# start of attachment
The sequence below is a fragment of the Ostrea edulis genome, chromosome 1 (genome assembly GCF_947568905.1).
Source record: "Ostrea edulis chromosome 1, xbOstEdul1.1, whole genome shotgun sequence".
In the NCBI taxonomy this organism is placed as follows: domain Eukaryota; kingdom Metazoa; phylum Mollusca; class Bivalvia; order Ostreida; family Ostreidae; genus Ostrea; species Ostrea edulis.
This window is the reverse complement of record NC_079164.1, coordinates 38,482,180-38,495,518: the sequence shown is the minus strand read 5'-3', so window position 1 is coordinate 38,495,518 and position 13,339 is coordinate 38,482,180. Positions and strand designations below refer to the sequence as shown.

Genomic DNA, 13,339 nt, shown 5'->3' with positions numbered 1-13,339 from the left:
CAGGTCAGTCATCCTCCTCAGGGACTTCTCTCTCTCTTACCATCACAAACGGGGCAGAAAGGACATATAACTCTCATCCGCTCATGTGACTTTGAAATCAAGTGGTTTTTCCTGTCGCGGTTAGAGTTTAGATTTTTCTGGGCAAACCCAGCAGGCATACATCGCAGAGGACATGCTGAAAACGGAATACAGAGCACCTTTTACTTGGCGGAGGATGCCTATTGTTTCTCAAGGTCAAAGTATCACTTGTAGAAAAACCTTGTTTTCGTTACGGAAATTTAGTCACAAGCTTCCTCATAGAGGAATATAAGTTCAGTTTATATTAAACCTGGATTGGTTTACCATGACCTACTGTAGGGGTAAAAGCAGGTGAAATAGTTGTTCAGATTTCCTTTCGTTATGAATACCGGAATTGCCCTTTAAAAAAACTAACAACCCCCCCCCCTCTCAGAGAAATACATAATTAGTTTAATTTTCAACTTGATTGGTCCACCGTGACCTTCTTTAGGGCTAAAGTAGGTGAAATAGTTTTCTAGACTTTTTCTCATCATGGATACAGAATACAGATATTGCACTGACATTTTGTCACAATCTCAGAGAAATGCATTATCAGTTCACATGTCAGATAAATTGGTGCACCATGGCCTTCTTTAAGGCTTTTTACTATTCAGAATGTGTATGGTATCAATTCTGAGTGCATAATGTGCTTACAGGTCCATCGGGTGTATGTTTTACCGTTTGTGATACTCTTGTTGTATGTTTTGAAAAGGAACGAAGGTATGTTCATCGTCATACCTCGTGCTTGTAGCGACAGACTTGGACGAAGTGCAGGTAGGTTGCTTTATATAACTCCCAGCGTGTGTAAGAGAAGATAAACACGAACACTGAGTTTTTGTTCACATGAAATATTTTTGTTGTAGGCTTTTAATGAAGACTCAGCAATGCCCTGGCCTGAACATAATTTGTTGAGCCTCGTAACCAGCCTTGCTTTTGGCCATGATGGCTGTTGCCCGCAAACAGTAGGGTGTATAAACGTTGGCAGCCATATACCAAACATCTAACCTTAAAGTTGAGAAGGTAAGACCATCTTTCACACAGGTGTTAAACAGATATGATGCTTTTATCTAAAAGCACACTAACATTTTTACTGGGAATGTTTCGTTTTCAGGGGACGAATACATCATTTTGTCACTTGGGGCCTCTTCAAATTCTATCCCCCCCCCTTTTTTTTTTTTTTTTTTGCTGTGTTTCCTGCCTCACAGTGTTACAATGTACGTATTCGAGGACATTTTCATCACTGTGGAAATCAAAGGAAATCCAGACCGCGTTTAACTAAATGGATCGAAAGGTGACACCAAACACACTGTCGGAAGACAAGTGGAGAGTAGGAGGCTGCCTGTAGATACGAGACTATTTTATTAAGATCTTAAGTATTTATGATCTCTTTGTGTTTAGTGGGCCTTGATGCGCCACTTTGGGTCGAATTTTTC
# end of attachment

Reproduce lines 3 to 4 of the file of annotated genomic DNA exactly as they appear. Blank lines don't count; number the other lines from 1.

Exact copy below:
In the NCBI taxonomy this organism is placed as follows: domain Eukaryota; kingdom Metazoa; phylum Mollusca; class Bivalvia; order Ostreida; family Ostreidae; genus Ostrea; species Ostrea edulis.
This window is the reverse complement of record NC_079164.1, coordinates 38,482,180-38,495,518: the sequence shown is the minus strand read 5'-3', so window position 1 is coordinate 38,495,518 and position 13,339 is coordinate 38,482,180. Positions and strand designations below refer to the sequence as shown.